Also, when you look at the examples I gave earlier using Google, you’ll see that their blue CTA upholds and enriches their brand identity. You can also choose to use a CTA that complements your brand.
4. Use images and infographics
You’ve already seen bazillion statistics on why images and visuals are useful for content creation, so I won’t rehash them here. I’ll just build on what you already know.
With visuals, there are endless possibilities. You can create your own images or you can get images from a stock image site for your newsletters. Also, memes are popular now and can make a good addition to your visual strategy. As usual, strike a balance and don’t overdo it.
Use descriptive alt tags, because some email clients on desktop and mobile do not display images unless the recipient clicks “display images” or something similar. You do not what your image to look like this one I once received.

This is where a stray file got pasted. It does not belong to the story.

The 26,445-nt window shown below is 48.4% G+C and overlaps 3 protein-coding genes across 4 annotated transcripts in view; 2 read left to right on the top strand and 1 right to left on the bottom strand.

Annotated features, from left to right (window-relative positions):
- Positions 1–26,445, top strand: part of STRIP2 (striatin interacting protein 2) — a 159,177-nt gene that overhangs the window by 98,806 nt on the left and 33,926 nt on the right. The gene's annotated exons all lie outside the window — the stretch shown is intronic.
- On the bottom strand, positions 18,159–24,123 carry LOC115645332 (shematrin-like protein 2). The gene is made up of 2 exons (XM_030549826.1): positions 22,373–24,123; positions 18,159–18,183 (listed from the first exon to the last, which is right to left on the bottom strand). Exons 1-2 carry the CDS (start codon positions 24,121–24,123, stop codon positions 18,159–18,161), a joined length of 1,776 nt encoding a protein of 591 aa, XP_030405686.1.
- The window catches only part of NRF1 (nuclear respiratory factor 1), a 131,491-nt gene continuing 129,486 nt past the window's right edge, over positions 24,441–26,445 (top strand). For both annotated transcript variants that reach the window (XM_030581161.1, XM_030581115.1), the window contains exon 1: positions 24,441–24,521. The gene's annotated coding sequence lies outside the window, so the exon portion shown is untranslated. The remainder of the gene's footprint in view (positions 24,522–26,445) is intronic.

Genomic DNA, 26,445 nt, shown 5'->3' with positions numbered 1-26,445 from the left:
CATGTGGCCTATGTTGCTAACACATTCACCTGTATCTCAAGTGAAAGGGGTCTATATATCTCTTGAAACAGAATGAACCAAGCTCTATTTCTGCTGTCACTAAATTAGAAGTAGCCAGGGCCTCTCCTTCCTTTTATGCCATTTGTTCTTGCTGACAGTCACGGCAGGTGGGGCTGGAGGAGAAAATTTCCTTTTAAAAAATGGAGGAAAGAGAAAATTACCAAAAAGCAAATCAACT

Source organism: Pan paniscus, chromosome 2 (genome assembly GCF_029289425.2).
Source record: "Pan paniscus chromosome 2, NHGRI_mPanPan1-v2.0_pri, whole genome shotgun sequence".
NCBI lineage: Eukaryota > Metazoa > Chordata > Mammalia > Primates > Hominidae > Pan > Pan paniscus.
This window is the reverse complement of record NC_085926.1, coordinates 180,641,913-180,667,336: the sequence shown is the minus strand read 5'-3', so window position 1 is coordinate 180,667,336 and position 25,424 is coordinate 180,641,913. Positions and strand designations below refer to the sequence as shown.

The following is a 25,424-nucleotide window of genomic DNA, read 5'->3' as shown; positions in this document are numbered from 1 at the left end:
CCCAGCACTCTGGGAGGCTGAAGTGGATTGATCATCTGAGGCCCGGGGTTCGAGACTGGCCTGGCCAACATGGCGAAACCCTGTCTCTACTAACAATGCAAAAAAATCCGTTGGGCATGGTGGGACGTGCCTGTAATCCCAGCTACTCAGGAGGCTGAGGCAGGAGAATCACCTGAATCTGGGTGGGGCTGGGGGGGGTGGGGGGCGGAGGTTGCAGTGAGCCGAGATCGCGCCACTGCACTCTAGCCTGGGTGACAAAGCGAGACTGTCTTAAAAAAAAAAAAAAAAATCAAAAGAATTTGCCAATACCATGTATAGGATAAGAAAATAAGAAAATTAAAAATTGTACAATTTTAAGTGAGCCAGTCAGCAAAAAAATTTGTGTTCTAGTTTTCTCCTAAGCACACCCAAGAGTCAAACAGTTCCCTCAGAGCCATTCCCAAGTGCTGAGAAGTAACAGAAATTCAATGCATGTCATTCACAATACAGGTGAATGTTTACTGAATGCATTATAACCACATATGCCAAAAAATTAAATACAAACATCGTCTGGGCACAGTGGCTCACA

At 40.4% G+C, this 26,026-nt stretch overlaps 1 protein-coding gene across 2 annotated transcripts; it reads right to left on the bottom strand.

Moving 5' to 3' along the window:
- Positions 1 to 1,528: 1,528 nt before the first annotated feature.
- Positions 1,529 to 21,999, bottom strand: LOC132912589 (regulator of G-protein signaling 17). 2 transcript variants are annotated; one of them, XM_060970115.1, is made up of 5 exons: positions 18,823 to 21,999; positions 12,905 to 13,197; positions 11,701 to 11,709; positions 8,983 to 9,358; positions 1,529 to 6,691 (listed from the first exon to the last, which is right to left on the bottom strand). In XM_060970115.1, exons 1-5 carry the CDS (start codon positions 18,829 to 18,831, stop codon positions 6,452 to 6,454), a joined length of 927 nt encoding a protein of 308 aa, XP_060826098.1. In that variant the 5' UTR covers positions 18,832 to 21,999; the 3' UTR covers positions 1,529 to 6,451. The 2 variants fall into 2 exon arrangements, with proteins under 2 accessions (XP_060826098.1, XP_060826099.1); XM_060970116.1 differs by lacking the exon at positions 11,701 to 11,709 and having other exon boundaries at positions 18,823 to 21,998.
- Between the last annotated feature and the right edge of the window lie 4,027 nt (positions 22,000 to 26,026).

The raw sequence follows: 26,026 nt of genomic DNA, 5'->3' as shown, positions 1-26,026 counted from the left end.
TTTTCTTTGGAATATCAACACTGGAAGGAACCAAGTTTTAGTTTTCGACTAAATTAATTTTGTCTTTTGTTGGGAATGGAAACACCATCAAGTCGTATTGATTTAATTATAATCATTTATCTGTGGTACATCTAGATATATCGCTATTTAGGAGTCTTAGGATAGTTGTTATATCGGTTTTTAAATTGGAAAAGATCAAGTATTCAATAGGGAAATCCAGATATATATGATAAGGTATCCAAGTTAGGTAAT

Everyone thinks their image is interesting, why is yours interesting?
Use alt tags that will make readers of your newsletter long to see your images or better still always display images from your email address.
Not to be ignored too are infographics. Eye-tracking studies have shown that people pay close attention to images with information. You can make infographics about processes and how-tos, maps, timelines, lists, comparisons, etc. Here’s an example of an infographic newsletter from TV Japan.
Source: Campaign Monitor
Be more deliberate with your visuals when sending newsletters.
Practice, practice, and practice
After reading these tips, I’m sure you’ll try them with your newsletters. But one common thing about email marketing and internet marketing generally is that though there are best practices you should follow, you may still need to tweak things a bit to suit with your unique circumstances.
Test your emails–your calls-to-action, your subject lines, and even the length of your emails. Eventually, you’ll not only increase engagement among your subscribers but you’ll find it easier to motivate them to act. That’s how you’ll reach your email marketing objectives.